Ode to the West Wind- Summary & Analysis

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About Poem: Ode to the West Wind

Poem TitleOde to the West Wind
AuthorPercy Bysshe Shelley
Publication date1820
Rhyme schemeABA BCB CDC DED EE
Structure5 cantos or sections
ToneReverential, passionate, and contemplative
SettingThe poet is in a natural setting, surrounded by the beauty of autumn
Key Literary DevicesImagery, personification, alliteration, metaphors, and similes
Central MotifThe west wind as a symbol of change and inspiration
Literary MovementRomanticism
Famous Lines O wild West Wind, thou breath of Autumn’s being,
If Winter comes, can Spring be far behind?

“Ode to the West Wind” Poem by Percy Bysshe Shelley


O wild West Wind, thou breath of Autumn’s being,

Thou, from whose unseen presence the leaves dead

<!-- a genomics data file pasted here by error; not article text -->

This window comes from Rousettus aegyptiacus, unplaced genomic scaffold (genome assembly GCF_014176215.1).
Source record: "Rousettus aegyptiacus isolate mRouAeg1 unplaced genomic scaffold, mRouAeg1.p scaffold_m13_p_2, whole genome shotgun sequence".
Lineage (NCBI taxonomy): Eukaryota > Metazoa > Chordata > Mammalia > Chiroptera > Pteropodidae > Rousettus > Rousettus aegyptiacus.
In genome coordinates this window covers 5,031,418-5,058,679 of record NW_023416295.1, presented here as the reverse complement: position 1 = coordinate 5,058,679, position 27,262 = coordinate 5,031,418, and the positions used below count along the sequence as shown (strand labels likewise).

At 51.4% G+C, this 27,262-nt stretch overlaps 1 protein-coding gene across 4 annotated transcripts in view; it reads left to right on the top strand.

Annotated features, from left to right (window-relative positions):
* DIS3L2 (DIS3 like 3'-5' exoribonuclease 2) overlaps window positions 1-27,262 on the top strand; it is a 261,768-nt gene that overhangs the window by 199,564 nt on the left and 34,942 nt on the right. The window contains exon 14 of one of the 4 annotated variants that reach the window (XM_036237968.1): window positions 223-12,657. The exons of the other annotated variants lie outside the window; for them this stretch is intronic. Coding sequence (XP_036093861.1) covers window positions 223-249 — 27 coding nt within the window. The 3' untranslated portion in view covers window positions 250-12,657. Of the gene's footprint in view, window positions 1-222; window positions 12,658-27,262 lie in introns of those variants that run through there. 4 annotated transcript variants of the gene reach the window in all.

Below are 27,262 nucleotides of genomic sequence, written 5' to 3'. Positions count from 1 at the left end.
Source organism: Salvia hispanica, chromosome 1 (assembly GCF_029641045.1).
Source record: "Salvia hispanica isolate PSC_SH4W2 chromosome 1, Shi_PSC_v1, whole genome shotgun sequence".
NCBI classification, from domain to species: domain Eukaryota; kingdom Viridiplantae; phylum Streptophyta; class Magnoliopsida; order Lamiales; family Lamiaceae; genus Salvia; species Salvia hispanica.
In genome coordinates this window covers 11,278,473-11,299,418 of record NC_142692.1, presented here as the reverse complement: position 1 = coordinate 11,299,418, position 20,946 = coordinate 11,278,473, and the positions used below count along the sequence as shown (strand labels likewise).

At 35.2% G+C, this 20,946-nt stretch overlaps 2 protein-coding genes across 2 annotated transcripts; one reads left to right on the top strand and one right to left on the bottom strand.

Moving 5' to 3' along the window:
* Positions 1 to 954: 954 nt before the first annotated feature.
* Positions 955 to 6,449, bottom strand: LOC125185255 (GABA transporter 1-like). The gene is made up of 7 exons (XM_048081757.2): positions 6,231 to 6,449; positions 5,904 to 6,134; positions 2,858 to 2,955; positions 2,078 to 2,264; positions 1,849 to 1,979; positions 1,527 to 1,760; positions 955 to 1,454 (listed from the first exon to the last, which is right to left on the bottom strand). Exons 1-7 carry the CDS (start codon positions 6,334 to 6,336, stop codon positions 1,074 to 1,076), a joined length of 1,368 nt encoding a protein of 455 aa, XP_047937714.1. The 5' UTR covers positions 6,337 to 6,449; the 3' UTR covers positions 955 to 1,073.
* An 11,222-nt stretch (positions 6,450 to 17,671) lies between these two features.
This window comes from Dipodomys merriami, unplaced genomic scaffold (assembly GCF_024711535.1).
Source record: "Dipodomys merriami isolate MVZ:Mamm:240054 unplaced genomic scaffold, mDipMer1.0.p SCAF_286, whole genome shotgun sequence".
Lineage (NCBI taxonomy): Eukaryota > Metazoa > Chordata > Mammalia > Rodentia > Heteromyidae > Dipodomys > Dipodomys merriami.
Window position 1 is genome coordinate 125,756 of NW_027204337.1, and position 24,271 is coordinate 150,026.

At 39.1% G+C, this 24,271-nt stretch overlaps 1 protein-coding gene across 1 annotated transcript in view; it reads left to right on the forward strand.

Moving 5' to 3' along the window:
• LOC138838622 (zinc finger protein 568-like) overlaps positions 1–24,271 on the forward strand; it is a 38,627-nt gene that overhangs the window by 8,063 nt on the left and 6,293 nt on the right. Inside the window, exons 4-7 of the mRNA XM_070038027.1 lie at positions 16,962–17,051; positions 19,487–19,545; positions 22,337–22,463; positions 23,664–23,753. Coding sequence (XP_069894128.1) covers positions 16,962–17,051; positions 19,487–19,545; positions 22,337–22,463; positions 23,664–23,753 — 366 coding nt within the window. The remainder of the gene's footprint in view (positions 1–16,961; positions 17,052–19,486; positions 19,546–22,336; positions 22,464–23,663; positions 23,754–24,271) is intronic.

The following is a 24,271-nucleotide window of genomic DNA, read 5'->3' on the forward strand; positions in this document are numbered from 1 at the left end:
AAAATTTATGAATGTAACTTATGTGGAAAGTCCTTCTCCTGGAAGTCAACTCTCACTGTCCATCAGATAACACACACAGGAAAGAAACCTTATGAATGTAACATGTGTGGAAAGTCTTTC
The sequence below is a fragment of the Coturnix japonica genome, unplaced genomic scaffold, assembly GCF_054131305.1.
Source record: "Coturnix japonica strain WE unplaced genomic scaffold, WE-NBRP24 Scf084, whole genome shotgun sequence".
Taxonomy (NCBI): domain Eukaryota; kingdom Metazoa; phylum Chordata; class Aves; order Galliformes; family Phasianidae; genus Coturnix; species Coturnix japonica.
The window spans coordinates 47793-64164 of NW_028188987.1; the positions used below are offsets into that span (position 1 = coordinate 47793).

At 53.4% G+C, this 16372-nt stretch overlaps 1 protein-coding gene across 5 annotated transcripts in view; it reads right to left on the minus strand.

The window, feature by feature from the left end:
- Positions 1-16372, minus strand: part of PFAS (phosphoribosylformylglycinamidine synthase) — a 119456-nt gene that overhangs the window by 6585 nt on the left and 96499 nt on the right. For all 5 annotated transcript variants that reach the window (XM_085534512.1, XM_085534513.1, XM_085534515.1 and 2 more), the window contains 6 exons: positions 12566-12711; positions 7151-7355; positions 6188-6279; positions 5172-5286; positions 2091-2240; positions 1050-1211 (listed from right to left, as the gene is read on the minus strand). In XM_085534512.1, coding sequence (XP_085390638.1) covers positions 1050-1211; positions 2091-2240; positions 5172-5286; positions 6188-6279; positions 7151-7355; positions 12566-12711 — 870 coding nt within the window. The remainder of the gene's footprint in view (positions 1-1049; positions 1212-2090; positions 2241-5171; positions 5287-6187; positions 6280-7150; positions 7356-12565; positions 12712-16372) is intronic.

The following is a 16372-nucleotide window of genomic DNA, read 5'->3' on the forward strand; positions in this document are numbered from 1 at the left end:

Are driven, like ghosts from an enchanter fleeing,

Yellow, and black, and pale, and hectic red,

Pestilence-stricken multitudes: O thou,

Who chariotest to their dark wintry bed

The winged seeds, where they lie cold and low,

Each like a corpse within its grave, until

Thine azure sister of the Spring shall blow

Her clarion o’er the dreaming earth, and fill

(Driving sweet buds like flocks to feed in air)

With living hues and odours plain and hill:

Wild Spirit, which art moving everywhere;

Destroyer and preserver; hear, oh hear!


Thou on whose stream, mid the steep sky’s commotion,

Loose clouds like earth’s decaying leaves are shed,

Shook from the tangled boughs of Heaven and Ocean,

Angels of rain and lightning: there are spread